About Women’s Health
The broad heading of women’s health encompasses a wide variety of conditions and ailments. These include gynaecological problems such as PMT (Premenstrual tension, or PMS), Dysmenorrhoea (period pains), irregular periods, vaginal diseases such as Candida (thrush), discharge, and inflammatory diseases of the reproductive tract. Menopause and all its related symptoms is also commonly treated by Chinese Medicine.
Western Medicine View
PMT is usually treated in Western medicine using hormones.
Chinese Medicine View
Acupuncture has been proved – through controlled trials – to be an effective treatment for primary dysmenorrhoea and morning sickness. Acupuncture has also been shown to have a therapeutic effect on premenstrual syndrome and female infertility according to the World Health Organisation*.
Chinese Medicine has recognised and treated Gynaecological problems as a specialist field for over 2000 years. The Chinese Medicine theory understands female physiology directly in relation to the functional relationships between the internal organs, meridians (the channels through which the body’s essential energy – Qi – flows), and reproductive organs. According to CM theory treatment is therefore dependent on diagnosing the condition of your internal organs and checking the flow of blood and Qi through specific meridians.
According to Chinese Medicine theory Chinese herbs and acupuncture can be prescribed to treat a variety of women’s health issues and other co-morbidities.
Treatment for irregular menstruation, for example, will usually involve first ensuring that the Heart, Liver, Kidney, Spleen and Lung functions are working normally. According to CM theory, any imbalance that causes these organs to function inefficiently can lead to irregular menstruation. Once these organs are strengthened and the flow of blood and Qi is unblocked, menstruation will return to normal.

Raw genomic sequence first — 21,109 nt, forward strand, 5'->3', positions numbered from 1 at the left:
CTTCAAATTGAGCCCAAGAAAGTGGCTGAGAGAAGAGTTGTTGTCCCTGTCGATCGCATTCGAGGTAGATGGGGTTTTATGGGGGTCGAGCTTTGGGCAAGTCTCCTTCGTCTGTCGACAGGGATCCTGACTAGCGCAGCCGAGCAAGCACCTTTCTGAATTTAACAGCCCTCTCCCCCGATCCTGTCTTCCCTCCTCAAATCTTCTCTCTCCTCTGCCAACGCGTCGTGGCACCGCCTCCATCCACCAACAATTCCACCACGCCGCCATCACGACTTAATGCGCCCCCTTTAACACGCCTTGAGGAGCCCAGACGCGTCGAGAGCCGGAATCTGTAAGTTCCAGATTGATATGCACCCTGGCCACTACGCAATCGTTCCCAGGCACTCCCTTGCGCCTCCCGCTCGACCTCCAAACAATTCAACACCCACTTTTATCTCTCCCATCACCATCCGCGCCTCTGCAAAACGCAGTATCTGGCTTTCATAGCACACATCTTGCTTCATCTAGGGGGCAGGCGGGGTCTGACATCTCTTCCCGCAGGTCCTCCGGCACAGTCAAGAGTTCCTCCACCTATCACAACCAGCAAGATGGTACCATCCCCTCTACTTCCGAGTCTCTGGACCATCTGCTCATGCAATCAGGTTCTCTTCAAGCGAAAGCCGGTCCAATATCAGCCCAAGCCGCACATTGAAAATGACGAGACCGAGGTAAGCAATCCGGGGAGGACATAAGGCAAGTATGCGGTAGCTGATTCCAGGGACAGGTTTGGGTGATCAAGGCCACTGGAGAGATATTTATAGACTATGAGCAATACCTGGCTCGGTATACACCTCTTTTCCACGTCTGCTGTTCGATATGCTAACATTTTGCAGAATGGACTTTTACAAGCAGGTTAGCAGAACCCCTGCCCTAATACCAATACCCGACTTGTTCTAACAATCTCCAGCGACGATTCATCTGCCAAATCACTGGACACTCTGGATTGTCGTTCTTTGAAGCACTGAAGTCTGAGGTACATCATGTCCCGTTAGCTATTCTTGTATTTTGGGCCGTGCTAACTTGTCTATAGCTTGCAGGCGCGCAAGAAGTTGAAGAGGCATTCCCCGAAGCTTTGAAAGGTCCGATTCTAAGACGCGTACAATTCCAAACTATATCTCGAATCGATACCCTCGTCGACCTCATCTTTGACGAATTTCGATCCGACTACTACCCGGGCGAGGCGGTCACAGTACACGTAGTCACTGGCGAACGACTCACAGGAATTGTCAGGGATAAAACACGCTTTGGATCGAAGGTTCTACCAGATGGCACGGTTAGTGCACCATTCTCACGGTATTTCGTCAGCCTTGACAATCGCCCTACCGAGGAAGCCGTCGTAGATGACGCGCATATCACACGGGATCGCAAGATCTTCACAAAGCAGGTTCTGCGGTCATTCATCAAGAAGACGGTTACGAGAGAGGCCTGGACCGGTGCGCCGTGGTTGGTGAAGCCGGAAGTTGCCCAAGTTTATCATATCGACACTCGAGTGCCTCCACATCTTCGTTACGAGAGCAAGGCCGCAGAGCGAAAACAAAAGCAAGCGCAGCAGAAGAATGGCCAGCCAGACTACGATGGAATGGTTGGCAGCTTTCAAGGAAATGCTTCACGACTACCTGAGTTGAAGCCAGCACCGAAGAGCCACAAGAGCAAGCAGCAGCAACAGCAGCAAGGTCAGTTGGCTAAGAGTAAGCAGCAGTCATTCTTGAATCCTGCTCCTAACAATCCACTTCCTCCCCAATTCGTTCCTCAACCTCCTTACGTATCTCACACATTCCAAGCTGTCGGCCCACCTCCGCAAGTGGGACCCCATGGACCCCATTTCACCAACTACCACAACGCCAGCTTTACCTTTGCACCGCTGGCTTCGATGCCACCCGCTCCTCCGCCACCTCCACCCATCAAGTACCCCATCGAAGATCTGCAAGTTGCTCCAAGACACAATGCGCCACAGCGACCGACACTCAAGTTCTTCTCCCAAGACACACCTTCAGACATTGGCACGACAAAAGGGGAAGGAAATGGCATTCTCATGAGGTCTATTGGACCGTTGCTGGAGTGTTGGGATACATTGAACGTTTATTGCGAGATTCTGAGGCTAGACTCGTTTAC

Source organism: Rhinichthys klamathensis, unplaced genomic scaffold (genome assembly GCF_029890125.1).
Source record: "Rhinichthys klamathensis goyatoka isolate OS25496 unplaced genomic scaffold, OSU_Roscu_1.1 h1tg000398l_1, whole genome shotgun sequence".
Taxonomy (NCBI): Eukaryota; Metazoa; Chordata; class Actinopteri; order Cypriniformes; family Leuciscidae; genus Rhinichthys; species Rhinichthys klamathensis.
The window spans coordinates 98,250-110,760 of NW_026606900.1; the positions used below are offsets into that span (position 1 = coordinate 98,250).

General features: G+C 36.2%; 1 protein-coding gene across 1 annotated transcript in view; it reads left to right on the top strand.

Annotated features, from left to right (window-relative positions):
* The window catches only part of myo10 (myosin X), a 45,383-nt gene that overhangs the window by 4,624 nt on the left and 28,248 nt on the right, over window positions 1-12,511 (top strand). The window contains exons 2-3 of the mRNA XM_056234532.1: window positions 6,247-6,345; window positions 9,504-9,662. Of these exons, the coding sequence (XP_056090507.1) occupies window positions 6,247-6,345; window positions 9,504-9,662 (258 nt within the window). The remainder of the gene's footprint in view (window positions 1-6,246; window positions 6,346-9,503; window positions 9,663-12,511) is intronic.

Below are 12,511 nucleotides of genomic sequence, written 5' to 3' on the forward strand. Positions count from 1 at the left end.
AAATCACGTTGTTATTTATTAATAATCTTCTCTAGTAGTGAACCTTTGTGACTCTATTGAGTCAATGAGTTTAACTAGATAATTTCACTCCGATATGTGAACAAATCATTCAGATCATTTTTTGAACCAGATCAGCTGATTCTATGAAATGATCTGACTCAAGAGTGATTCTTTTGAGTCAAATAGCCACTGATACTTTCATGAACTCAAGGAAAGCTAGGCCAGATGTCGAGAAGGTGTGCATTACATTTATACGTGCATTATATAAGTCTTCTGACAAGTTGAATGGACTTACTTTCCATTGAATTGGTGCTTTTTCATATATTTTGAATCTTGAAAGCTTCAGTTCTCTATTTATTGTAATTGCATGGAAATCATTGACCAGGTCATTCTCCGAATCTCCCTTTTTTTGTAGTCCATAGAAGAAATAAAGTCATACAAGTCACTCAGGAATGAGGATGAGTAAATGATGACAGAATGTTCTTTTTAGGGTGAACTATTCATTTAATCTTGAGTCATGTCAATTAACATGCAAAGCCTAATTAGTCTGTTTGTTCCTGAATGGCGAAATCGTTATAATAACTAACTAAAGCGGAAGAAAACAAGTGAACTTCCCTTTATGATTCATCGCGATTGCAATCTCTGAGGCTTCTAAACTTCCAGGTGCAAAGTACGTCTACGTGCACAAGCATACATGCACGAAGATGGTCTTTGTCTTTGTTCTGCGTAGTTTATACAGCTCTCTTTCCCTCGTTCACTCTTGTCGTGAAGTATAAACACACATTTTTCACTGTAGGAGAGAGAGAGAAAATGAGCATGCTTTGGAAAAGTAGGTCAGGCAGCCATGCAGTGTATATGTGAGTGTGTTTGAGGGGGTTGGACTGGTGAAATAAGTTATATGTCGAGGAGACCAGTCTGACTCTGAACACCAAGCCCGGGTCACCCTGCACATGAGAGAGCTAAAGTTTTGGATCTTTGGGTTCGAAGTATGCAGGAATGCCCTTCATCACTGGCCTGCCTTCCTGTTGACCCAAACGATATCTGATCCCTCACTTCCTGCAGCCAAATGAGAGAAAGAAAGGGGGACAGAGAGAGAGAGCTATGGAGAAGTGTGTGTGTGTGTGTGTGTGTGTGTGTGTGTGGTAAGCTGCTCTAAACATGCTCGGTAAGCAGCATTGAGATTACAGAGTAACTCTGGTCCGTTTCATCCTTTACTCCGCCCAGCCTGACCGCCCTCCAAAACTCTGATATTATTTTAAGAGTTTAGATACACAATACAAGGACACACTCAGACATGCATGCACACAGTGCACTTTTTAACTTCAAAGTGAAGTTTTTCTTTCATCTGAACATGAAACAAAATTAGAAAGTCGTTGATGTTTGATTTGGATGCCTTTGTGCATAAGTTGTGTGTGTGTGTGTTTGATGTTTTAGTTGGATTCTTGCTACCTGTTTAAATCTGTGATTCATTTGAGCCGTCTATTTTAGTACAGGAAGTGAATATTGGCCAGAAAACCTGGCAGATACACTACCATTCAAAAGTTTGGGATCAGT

According to Chinese Medicine, PMT is caused by the body’s inability to adapt to the stresses related to loss of blood. This can manifest itself in many symptoms such as emotional sensitivity, headaches, diarrhoea, restlessness, insomnia, pain and dizziness. The type and severity of the symptoms depend on how the body reacts to the blood deficiency. Treatment involves diagnosing which bodily functions and organs are being adversely affected by the loss of blood and strengthening these areas to reduce and eventually prevent PMT.
Similarly, menopause can bring with it a variety of conditions such as hot flushes, palpitations, insomnia, irritability, tinnitus. These symptoms are due to the fact that certain meridians empty during menopause which causes major imbalances in the body and many women find it hard to restore balance alone. A herbal and acupuncture treatment can be prescribed to help tune the body to be accustomed to the physiological changes brought about by menopause, which can alleviates the symptoms, according to CM theory.
For personalised advice on diet and lifestyle, please ask the doctor during your consultation. Please be reminded that we offer free online health advice.
+ *CLINICAL TRIALS
Helms JM. Acupuncture for the management of primary dysmenorrhea. Obstetrics and Gynecology, 1987, 69:51-56.
Shi XL et al. [Acupuncture at SP 6 in the treatment of primary dysmenorrhoea.] Chinese Acupuncture and Moxibustion, 1994, 14(5):241-242 [in Chinese].
Dundee JW et al. PC 6 acupressure reduces morning sickness. Journal of the Royal Society of Medicine, 1988, 81(8):456-457.
De Aloysio D, Penacchioni P. Morning sickness control in early pregnancy by eiguan point acupressure. Obstetrics and Gynecology, 1992 80(5): 852-854.
Bayreuther J, Lewith GT, Pickering R. A double-blind cross-over study to evaluate the effectiveness of acupressure at pericardium 6 (P6) in the treatment of early morning sickness (EMS). Complementary Therapies in Medicine, 1994, 2:70-76.
Fan YJ. Observation of the therapeutic effect of moxibustion for treatment of pregnant vomiting. World Journal of Acupuncture-Moxibustion, 1995, 5(4):31-33.
Li J et al. [Treatment of 108 cases of premenstrual tension by head-acupuncture.] Chinese Acupuncture and Moxibustion, 1992, 12(3):245-246 [in Chinese].
Yu J et al. [Relationship of hand temperature and blood b-endorphin immunoreactive substance with electroacupuncture induction of ovulation.] Acupuncture Research, 1986, 11(2):86-90 [in Chinese].
Chen BY. Acupuncture normalized dysfunction of hypothalamic-pituitary-ovarian axis. Acupuncture and Electro-Therapeutics Research, 1997, 22:97-108.
Ji P et al. [Clinical study on acupuncture treatment of infertility due to inflammatory obstruction of fallopian tube.] Chinese Acupuncture and Moxibustion, 1996, 16(9):469-470 [in Chinese].